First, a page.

Saturday, February 27, 2016

Whoring Yourself Out: Book Reviews

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It is not uncommon for advice givers to tell you not to care about what other people think, that you need to be proud of your individuality, and that you should really only be concerned with your friends' and family's opinions. While that might be true about life, in general, when you are an indie author, the opposite is true about what you publish--or at least that's what I'm told.

The people who regularly promote this point-of-view say that your success, at least in part, relies on your getting positive reviews from as many different sources as possible. If you want people to buy your books, you need to care what others think about your work, and that means sending your book out to be reviewed as many times as possible so you can use the positive reviews to market your book to your audience, and hopefully get some sales.

Clearly, I am not entirely sold on this idea, but if you are committed to pursuing it, I would say there are a few things that you can do before seeking reviews to help make sure that you get at least three stars out of five, which I consider to be a positive review, and it all comes down to competent writing (whatever that means to you) and professionalism (which is doable, if you are careful).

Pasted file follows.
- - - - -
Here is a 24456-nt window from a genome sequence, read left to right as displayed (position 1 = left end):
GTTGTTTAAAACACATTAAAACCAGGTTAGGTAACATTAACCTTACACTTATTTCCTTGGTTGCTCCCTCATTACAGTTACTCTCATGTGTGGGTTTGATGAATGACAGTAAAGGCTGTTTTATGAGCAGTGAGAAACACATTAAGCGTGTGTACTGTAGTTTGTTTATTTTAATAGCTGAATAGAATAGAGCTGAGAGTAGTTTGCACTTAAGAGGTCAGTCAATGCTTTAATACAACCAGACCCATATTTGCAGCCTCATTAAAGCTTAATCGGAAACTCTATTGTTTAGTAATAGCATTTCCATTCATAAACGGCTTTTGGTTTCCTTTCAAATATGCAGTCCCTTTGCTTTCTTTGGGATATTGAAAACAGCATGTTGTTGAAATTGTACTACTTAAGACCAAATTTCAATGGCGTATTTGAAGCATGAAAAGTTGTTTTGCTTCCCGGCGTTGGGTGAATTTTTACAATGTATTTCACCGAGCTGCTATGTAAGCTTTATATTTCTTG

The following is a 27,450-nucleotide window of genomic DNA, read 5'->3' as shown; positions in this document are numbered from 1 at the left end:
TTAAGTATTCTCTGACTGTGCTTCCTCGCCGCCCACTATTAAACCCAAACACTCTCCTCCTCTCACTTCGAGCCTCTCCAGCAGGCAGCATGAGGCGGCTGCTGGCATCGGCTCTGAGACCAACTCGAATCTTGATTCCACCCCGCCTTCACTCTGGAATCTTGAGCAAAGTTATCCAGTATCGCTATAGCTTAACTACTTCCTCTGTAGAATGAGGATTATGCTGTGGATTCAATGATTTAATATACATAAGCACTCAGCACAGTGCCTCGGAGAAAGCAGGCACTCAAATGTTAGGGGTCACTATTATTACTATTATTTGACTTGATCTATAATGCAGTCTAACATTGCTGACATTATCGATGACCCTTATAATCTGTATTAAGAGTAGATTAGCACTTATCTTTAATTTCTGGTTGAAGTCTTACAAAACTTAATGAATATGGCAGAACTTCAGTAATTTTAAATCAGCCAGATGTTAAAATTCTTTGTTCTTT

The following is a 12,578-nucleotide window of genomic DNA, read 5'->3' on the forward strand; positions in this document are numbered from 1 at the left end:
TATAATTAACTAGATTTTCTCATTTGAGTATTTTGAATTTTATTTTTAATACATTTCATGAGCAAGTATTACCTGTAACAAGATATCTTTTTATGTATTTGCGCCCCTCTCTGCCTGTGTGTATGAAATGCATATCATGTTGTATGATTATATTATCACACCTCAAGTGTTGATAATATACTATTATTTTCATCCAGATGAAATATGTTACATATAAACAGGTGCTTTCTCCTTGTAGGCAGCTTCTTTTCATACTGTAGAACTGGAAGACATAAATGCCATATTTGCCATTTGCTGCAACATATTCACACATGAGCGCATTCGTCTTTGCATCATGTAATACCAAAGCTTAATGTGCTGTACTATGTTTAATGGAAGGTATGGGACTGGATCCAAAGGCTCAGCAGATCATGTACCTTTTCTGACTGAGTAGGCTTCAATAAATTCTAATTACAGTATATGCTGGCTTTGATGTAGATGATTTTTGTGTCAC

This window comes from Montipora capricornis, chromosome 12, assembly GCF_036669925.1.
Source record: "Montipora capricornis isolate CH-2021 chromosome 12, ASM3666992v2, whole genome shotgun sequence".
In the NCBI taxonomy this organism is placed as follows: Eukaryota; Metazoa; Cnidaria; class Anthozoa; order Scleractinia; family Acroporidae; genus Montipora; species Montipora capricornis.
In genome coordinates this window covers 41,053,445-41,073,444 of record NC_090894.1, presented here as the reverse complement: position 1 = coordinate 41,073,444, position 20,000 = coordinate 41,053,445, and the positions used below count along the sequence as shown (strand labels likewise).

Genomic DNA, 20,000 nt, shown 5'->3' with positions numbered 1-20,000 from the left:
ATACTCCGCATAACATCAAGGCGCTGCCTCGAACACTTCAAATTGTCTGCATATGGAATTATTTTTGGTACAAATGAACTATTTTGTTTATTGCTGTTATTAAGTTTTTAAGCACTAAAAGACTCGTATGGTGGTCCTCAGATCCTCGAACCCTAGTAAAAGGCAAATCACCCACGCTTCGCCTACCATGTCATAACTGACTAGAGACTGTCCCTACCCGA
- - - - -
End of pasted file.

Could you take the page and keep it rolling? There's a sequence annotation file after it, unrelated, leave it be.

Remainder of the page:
Make sure that your writing is at least somewhat focused and cohesive, grammatically correct and carefully proofread, that the copy is formatted and designed professionally (or if you do it yourself, it gives off the appearance of being designed professionally), and that you are marketing it to the right audience (and reaching out to the right reviewers). Review sites list the criteria their reviewers look at when judging a book, so make sure that you read the criteria carefully on each site before you send any anything.

This is something I am still working on myself, and I know that it might take some growing pains before I finally get it right. If you are struggling, there is plenty of information on websites like this and this (and here).

Realistically, success doesn't happen overnight for most people, no matter what you do, and writing is no different. Most have to keep working at it, and if you are persistent and patient, eventually your hard work might pay off. It's good to try lots of different things while in the pursuit of success (however you view it), and while the present thing may or may not work for you, it is worth at least trying (because it could work).

At least that's what I read on the internet.

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